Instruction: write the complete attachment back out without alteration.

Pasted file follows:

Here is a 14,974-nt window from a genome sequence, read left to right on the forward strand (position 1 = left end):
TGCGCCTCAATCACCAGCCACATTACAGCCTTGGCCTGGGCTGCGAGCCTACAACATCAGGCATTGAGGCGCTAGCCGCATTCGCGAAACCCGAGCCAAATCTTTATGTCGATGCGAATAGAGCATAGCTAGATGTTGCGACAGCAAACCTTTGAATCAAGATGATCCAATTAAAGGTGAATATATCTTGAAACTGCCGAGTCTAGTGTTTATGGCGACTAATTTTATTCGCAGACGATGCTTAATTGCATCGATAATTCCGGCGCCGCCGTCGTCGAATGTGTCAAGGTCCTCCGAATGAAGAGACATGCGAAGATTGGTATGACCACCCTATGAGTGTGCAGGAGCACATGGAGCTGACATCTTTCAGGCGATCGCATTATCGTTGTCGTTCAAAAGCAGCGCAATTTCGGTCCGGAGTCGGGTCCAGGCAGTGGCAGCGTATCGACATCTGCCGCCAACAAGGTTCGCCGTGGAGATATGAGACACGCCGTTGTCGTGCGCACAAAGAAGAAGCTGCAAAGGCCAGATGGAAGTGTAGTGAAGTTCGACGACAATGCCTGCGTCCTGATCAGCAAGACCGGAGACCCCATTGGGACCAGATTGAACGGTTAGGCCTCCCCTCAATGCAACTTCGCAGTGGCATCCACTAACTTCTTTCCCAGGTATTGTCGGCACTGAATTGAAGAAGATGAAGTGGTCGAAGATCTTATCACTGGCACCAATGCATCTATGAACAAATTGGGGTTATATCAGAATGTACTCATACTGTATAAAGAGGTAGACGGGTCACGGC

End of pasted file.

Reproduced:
Here is a 14,974-nt window from a genome sequence, read left to right on the forward strand (position 1 = left end):
TGCGCCTCAATCACCAGCCACATTACAGCCTTGGCCTGGGCTGCGAGCCTACAACATCAGGCATTGAGGCGCTAGCCGCATTCGCGAAACCCGAGCCAAATCTTTATGTCGATGCGAATAGAGCATAGCTAGATGTTGCGACAGCAAACCTTTGAATCAAGATGATCCAATTAAAGGTGAATATATCTTGAAACTGCCGAGTCTAGTGTTTATGGCGACTAATTTTATTCGCAGACGATGCTTAATTGCATCGATAATTCCGGCGCCGCCGTCGTCGAATGTGTCAAGGTCCTCCGAATGAAGAGACATGCGAAGATTGGTATGACCACCCTATGAGTGTGCAGGAGCACATGGAGCTGACATCTTTCAGGCGATCGCATTATCGTTGTCGTTCAAAAGCAGCGCAATTTCGGTCCGGAGTCGGGTCCAGGCAGTGGCAGCGTATCGACATCTGCCGCCAACAAGGTTCGCCGTGGAGATATGAGACACGCCGTTGTCGTGCGCACAAAGAAGAAGCTGCAAAGGCCAGATGGAAGTGTAGTGAAGTTCGACGACAATGCCTGCGTCCTGATCAGCAAGACCGGAGACCCCATTGGGACCAGATTGAACGGTTAGGCCTCCCCTCAATGCAACTTCGCAGTGGCATCCACTAACTTCTTTCCCAGGTATTGTCGGCACTGAATTGAAGAAGATGAAGTGGTCGAAGATCTTATCACTGGCACCAATGCATCTATGAACAAATTGGGGTTATATCAGAATGTACTCATACTGTATAAAGAGGTAGACGGGTCACGGC